Willson Contreras Discusses Battery Choices, Maintaining High-Energy Style Without Electricity from Fans

More than any other player on the Cubs roster, Willson Contreras is known for wearing his heart on his sleeve when he plays. He even did so literally for a while until the killjoys at MLB shut down his use of a Venezuelan flag compression sleeve. In any case, there’s reason to wonder whether and how a player who seems to thrive on the energy of a crowd is going to fare when manufactured cheers reverberate off of empty seats.

“It will be hard, because we’re used to playing with fans,” Contreras told members of the media via Zoom on Monday. “But, I will have the same mindset going forward, going into the games. I’ve got to think that there’s fans watching me from home. I know it’s different, but they’re still watching, they’re still looking at us like heroes. And I’ll be doing 110 percent to have fun.”

That might sound like a trite response coming from anyone else, but Contreras has been pretty open in the past about trying to make the most of his time on the field. Prior to spring training last year, he openly admitted that he’d cut back on his pregame workouts and didn’t lift at all during the 2018 season. That led to his performance falling off a cliff, which in turn meant he wasn’t enjoying himself as much as he usually did.

“I’m looking forward to having a great season in 2019,” he said. “When the season was over, I reflect on my season, I think one of the main things that came to my mind was how much fun did I have last year. And it wasn’t enough.

“So this year, I’m gonna be having fun all around the ballpark. Even on and off the field, I have to be myself. So have fun this season.”

As much as he loves to catch, it’s possible that Victor Caratini’s emergence and having the DH in play will allow Contreras to have a little more fun on the whole this season. After all, getting as many plate appearances as possible and slapping dingers with greater frequency is what the kids would call fun AF. At the same time, things could get a little dicey if Contreras isn’t on board with the strategy moving forward.

He appears to be fully bought in, however, even standing in for David Ross to explain some of the battery options while the manager was out awaiting the results of his latest COVID test.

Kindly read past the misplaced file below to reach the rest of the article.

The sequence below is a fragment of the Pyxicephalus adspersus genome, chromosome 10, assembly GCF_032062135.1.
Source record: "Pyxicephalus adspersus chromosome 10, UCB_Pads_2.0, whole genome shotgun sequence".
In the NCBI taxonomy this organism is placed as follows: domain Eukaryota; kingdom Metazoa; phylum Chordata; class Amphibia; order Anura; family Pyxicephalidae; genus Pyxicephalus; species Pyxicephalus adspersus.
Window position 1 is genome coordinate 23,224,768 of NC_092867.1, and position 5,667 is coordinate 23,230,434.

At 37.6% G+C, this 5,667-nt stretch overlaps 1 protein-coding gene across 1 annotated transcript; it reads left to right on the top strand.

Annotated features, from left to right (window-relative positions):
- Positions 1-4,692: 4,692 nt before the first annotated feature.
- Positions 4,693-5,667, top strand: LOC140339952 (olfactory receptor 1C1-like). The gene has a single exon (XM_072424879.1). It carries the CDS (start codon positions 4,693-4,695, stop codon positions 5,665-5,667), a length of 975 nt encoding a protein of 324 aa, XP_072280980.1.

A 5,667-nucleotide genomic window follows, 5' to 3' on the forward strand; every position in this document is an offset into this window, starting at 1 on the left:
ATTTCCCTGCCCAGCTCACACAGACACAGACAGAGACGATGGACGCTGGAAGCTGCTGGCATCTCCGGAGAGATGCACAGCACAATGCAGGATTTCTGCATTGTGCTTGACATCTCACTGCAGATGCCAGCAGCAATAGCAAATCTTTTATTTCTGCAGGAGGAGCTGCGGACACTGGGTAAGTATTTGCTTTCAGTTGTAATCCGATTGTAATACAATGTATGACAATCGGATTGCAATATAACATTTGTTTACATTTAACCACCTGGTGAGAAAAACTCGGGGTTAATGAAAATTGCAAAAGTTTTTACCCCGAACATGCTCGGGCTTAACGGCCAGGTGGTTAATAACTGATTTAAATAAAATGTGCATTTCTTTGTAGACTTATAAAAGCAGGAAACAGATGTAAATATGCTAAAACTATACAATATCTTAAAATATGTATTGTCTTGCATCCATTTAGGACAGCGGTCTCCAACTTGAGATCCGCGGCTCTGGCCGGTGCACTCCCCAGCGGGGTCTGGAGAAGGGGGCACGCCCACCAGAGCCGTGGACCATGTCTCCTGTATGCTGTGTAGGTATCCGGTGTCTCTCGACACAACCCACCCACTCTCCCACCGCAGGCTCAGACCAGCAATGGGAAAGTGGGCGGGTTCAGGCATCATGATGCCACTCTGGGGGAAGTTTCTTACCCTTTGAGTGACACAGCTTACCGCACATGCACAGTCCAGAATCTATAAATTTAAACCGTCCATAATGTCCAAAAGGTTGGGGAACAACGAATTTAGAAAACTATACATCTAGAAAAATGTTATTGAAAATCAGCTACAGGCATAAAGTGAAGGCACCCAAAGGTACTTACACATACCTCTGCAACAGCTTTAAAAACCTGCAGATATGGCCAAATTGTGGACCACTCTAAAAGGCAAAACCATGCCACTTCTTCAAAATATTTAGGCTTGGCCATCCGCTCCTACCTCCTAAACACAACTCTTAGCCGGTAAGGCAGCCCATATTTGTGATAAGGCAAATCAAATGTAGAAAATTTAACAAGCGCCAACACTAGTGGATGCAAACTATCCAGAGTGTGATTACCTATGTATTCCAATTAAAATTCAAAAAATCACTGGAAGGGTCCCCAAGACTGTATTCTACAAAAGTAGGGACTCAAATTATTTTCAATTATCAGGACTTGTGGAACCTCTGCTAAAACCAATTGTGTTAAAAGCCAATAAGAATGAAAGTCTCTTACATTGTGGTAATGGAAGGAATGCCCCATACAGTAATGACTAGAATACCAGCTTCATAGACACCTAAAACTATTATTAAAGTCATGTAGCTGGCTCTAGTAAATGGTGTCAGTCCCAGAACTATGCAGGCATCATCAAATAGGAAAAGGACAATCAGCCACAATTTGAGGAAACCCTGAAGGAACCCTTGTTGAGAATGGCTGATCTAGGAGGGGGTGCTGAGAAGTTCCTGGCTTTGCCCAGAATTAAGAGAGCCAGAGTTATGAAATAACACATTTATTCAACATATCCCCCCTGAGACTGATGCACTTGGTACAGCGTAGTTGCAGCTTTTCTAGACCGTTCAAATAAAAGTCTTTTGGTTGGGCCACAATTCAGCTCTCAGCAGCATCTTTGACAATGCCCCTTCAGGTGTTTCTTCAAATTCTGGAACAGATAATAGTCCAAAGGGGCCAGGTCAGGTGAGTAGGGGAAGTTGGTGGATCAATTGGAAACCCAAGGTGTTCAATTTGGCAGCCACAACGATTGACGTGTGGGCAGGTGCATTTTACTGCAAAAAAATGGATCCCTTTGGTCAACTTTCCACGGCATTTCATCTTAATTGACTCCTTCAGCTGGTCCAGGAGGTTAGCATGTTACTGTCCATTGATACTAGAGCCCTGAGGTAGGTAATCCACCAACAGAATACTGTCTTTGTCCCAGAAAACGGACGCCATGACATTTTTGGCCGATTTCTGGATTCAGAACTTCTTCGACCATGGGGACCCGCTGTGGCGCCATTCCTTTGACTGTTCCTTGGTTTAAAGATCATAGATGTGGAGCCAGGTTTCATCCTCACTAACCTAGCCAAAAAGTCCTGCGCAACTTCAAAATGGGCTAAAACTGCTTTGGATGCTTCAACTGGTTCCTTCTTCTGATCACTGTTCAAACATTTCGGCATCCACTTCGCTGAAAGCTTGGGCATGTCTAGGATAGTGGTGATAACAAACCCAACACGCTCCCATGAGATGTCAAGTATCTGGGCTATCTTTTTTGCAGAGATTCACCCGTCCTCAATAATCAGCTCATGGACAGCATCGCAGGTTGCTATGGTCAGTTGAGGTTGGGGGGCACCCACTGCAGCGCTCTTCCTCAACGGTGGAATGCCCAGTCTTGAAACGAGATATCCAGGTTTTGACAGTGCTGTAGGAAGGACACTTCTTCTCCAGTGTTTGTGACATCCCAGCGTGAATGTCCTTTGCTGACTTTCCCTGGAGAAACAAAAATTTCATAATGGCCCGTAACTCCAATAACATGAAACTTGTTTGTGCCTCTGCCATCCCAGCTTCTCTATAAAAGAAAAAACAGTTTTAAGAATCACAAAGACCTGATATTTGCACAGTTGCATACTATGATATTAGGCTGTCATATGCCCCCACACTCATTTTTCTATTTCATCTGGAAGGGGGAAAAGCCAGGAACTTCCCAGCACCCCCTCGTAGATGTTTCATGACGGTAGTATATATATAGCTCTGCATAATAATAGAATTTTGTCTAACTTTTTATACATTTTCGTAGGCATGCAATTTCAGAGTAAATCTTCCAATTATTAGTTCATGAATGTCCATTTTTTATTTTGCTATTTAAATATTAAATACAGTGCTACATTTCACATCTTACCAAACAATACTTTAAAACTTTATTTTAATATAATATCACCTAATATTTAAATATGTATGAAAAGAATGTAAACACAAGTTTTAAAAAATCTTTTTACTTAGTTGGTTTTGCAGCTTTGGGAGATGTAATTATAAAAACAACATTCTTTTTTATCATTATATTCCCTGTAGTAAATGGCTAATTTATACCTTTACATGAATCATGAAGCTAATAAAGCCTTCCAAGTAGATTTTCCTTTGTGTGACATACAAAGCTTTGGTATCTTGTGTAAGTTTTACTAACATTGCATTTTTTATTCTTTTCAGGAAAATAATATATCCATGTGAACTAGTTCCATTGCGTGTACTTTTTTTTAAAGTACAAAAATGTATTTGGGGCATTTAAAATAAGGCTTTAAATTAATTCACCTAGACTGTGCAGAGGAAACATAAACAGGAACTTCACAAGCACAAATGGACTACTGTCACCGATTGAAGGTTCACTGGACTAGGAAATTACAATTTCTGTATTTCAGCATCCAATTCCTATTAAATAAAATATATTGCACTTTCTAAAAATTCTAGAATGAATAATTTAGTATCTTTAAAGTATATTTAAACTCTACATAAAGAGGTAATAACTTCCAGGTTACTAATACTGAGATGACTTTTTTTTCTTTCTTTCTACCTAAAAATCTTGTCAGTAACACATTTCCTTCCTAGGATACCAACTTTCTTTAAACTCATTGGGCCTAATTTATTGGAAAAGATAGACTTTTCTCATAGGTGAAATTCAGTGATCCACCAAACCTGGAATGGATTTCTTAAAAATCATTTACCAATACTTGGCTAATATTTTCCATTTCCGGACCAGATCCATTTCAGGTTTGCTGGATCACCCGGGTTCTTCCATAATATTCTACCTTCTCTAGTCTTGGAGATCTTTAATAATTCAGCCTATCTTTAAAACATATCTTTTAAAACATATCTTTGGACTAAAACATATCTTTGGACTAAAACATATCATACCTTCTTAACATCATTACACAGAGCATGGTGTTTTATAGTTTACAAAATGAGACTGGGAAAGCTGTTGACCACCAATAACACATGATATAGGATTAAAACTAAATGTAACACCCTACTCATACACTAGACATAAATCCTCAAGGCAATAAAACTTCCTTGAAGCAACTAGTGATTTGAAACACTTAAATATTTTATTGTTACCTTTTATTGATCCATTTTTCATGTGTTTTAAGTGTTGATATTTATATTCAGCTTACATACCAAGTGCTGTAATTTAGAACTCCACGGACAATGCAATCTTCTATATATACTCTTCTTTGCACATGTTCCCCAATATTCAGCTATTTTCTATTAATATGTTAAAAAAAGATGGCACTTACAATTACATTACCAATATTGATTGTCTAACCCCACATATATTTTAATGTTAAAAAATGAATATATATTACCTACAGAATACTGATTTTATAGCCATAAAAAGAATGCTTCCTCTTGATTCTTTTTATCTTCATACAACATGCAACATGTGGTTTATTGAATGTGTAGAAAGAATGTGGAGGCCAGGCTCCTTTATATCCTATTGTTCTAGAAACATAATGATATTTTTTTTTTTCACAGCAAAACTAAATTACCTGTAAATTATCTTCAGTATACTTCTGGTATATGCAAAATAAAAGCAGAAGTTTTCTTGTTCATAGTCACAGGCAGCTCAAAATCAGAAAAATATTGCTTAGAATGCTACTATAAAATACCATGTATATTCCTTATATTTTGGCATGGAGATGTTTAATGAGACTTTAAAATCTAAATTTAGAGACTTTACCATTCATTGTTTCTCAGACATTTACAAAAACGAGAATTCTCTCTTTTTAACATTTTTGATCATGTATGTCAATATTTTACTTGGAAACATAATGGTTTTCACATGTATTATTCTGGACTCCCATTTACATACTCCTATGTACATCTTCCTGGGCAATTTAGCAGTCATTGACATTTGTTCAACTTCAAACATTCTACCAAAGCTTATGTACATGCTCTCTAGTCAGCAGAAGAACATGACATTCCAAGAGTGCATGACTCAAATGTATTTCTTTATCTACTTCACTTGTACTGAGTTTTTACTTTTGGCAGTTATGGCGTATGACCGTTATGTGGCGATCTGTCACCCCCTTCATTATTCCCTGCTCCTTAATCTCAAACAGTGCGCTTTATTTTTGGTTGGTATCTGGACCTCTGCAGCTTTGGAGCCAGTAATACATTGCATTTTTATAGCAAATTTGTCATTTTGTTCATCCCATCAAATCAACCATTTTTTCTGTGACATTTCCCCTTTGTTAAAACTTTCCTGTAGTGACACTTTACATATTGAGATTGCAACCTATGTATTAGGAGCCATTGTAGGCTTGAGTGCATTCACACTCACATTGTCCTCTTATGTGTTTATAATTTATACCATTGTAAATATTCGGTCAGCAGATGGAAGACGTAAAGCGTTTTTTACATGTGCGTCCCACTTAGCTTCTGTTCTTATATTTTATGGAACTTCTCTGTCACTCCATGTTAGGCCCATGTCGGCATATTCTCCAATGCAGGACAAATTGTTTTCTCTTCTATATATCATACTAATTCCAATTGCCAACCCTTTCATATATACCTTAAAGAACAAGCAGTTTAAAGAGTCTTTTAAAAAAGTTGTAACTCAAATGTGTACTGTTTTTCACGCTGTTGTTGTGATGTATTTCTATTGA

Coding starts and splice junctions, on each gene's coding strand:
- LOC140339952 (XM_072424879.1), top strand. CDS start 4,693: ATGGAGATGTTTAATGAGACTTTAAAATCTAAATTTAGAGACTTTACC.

“Victor is catching Darvish, because there’s only 60 games and Darvish did really well with Victor last year,” Contreras announced. “That’s one thing that I don’t mind. I think they did really good and I think I put myself in that situation when I started catching Lester. So it’s the same situation. I’m not mad. We are teammates. We want to do really good and we’re here to win. That’s the most important thing.”

Another way to put it is that if it ain’t broke, Vic’s it. Caratini did a good job of catching Yu Darvish last season and is widely believed to be a better framer than Contreras, something that could factor when trying to handle 11 different pitches. And though some may discount the the value of comfort and rapport, the Cubs are looking to leverage every possible competitive advantage they can find.

Pitching coach Tommy Hottovy talked about trying to “hit the ground running” with the partnerships between particular pitchers and catchers, so keeping familiar batteries together makes sense. There’s also something to be said for having the team aligned on a bigger scale, specifically in regard to their collective respect for and adherence to league-mandated health protocols.

Hottovy has shared his own struggles with COVID-19 and his pitching staff saw how bad he had it, but he said it has also opened up conversations with position players. The Cubs are the only team MLB team yet to report a positive result from a Tier 1 employee since arriving at camp and they seem to be very committed to keeping it that way. Yu Darvish noted that recently, saying he was fully ready to opt out of the season if he didn’t feel his teammates were taking things seriously.

Contreras likewise indicated that he feels safer at Wrigley Field, where he can trust those around him look out for the health of those around them. That’s not necessarily the case once he leaves the Friendly Confines, as he expressed Monday.

Huh, maybe not having fans around will actually end up being better for Contreras and other players after all.

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